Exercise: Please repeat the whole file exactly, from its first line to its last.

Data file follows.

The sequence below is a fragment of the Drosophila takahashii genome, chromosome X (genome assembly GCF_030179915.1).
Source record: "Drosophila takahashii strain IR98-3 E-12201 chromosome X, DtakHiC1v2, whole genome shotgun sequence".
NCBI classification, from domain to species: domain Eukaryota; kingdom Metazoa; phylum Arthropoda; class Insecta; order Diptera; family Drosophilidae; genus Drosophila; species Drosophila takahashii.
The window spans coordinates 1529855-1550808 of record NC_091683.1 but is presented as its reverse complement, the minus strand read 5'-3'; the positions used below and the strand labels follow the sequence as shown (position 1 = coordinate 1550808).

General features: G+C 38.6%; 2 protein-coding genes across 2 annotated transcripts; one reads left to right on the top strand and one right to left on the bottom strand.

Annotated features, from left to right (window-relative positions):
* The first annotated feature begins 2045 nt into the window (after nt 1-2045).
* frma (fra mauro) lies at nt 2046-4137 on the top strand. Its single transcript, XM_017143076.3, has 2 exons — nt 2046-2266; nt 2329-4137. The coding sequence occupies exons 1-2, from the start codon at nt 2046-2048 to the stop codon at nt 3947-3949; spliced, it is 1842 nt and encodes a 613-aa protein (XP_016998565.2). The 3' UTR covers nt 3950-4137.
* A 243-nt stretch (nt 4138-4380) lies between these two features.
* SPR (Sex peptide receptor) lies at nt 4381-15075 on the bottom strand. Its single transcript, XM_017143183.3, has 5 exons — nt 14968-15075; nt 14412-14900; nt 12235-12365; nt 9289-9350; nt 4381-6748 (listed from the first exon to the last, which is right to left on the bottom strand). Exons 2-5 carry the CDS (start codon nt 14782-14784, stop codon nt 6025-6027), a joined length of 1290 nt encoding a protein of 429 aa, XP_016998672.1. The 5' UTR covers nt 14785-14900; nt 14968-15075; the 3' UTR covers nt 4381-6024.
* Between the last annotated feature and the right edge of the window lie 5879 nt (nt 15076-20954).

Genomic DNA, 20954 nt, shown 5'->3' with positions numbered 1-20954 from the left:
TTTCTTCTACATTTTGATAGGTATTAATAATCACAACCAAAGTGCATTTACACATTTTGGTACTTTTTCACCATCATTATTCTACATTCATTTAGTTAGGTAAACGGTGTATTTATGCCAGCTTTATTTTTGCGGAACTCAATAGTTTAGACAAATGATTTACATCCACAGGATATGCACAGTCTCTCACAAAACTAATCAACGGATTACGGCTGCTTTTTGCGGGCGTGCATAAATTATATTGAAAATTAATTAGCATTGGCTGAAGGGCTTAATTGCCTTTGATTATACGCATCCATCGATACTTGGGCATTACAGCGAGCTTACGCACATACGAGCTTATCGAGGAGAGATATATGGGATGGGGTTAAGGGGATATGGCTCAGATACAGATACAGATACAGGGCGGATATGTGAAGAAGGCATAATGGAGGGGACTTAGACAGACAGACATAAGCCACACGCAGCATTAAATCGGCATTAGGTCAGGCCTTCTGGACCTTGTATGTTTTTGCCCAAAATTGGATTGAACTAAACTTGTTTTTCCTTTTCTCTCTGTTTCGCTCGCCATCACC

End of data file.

The sequence below is a fragment of the Drosophila takahashii genome, chromosome X (genome assembly GCF_030179915.1).
Source record: "Drosophila takahashii strain IR98-3 E-12201 chromosome X, DtakHiC1v2, whole genome shotgun sequence".
NCBI classification, from domain to species: domain Eukaryota; kingdom Metazoa; phylum Arthropoda; class Insecta; order Diptera; family Drosophilidae; genus Drosophila; species Drosophila takahashii.
The window spans coordinates 1529855-1550808 of record NC_091683.1 but is presented as its reverse complement, the minus strand read 5'-3'; the positions used below and the strand labels follow the sequence as shown (position 1 = coordinate 1550808).

General features: G+C 38.6%; 2 protein-coding genes across 2 annotated transcripts; one reads left to right on the top strand and one right to left on the bottom strand.

Annotated features, from left to right (window-relative positions):
* The first annotated feature begins 2045 nt into the window (after nt 1-2045).
* frma (fra mauro) lies at nt 2046-4137 on the top strand. Its single transcript, XM_017143076.3, has 2 exons — nt 2046-2266; nt 2329-4137. The coding sequence occupies exons 1-2, from the start codon at nt 2046-2048 to the stop codon at nt 3947-3949; spliced, it is 1842 nt and encodes a 613-aa protein (XP_016998565.2). The 3' UTR covers nt 3950-4137.
* A 243-nt stretch (nt 4138-4380) lies between these two features.
* SPR (Sex peptide receptor) lies at nt 4381-15075 on the bottom strand. Its single transcript, XM_017143183.3, has 5 exons — nt 14968-15075; nt 14412-14900; nt 12235-12365; nt 9289-9350; nt 4381-6748 (listed from the first exon to the last, which is right to left on the bottom strand). Exons 2-5 carry the CDS (start codon nt 14782-14784, stop codon nt 6025-6027), a joined length of 1290 nt encoding a protein of 429 aa, XP_016998672.1. The 5' UTR covers nt 14785-14900; nt 14968-15075; the 3' UTR covers nt 4381-6024.
* Between the last annotated feature and the right edge of the window lie 5879 nt (nt 15076-20954).

Genomic DNA, 20954 nt, shown 5'->3' with positions numbered 1-20954 from the left:
TTTCTTCTACATTTTGATAGGTATTAATAATCACAACCAAAGTGCATTTACACATTTTGGTACTTTTTCACCATCATTATTCTACATTCATTTAGTTAGGTAAACGGTGTATTTATGCCAGCTTTATTTTTGCGGAACTCAATAGTTTAGACAAATGATTTACATCCACAGGATATGCACAGTCTCTCACAAAACTAATCAACGGATTACGGCTGCTTTTTGCGGGCGTGCATAAATTATATTGAAAATTAATTAGCATTGGCTGAAGGGCTTAATTGCCTTTGATTATACGCATCCATCGATACTTGGGCATTACAGCGAGCTTACGCACATACGAGCTTATCGAGGAGAGATATATGGGATGGGGTTAAGGGGATATGGCTCAGATACAGATACAGATACAGGGCGGATATGTGAAGAAGGCATAATGGAGGGGACTTAGACAGACAGACATAAGCCACACGCAGCATTAAATCGGCATTAGGTCAGGCCTTCTGGACCTTGTATGTTTTTGCCCAAAATTGGATTGAACTAAACTTGTTTTTCCTTTTCTCTCTGTTTCGCTCGCCATCACC